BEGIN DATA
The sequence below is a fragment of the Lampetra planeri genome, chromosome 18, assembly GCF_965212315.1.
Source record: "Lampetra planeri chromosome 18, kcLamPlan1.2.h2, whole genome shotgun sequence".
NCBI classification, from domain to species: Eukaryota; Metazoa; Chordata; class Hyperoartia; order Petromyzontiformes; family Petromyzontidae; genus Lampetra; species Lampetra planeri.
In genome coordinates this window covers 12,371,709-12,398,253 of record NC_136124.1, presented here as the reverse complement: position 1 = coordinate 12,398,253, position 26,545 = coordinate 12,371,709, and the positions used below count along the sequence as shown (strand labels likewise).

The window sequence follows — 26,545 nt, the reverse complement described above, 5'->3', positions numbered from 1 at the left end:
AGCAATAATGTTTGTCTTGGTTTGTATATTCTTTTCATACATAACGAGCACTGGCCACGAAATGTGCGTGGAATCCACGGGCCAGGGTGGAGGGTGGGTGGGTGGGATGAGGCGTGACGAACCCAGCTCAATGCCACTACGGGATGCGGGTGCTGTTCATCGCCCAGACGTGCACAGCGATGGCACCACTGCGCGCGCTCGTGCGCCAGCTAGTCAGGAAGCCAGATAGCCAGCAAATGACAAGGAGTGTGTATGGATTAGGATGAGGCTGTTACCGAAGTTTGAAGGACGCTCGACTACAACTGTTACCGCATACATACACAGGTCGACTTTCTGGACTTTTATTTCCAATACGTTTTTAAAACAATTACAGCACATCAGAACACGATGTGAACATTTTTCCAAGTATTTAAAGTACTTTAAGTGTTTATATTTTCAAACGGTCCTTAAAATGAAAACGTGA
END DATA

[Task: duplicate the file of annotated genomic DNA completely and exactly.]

The sequence below is a fragment of the Lampetra planeri genome, chromosome 18, assembly GCF_965212315.1.
Source record: "Lampetra planeri chromosome 18, kcLamPlan1.2.h2, whole genome shotgun sequence".
NCBI classification, from domain to species: Eukaryota; Metazoa; Chordata; class Hyperoartia; order Petromyzontiformes; family Petromyzontidae; genus Lampetra; species Lampetra planeri.
In genome coordinates this window covers 12,371,709-12,398,253 of record NC_136124.1, presented here as the reverse complement: position 1 = coordinate 12,398,253, position 26,545 = coordinate 12,371,709, and the positions used below count along the sequence as shown (strand labels likewise).

The window sequence follows — 26,545 nt, the reverse complement described above, 5'->3', positions numbered from 1 at the left end:
AGCAATAATGTTTGTCTTGGTTTGTATATTCTTTTCATACATAACGAGCACTGGCCACGAAATGTGCGTGGAATCCACGGGCCAGGGTGGAGGGTGGGTGGGTGGGATGAGGCGTGACGAACCCAGCTCAATGCCACTACGGGATGCGGGTGCTGTTCATCGCCCAGACGTGCACAGCGATGGCACCACTGCGCGCGCTCGTGCGCCAGCTAGTCAGGAAGCCAGATAGCCAGCAAATGACAAGGAGTGTGTATGGATTAGGATGAGGCTGTTACCGAAGTTTGAAGGACGCTCGACTACAACTGTTACCGCATACATACACAGGTCGACTTTCTGGACTTTTATTTCCAATACGTTTTTAAAACAATTACAGCACATCAGAACACGATGTGAACATTTTTCCAAGTATTTAAAGTACTTTAAGTGTTTATATTTTCAAACGGTCCTTAAAATGAAAACGTGA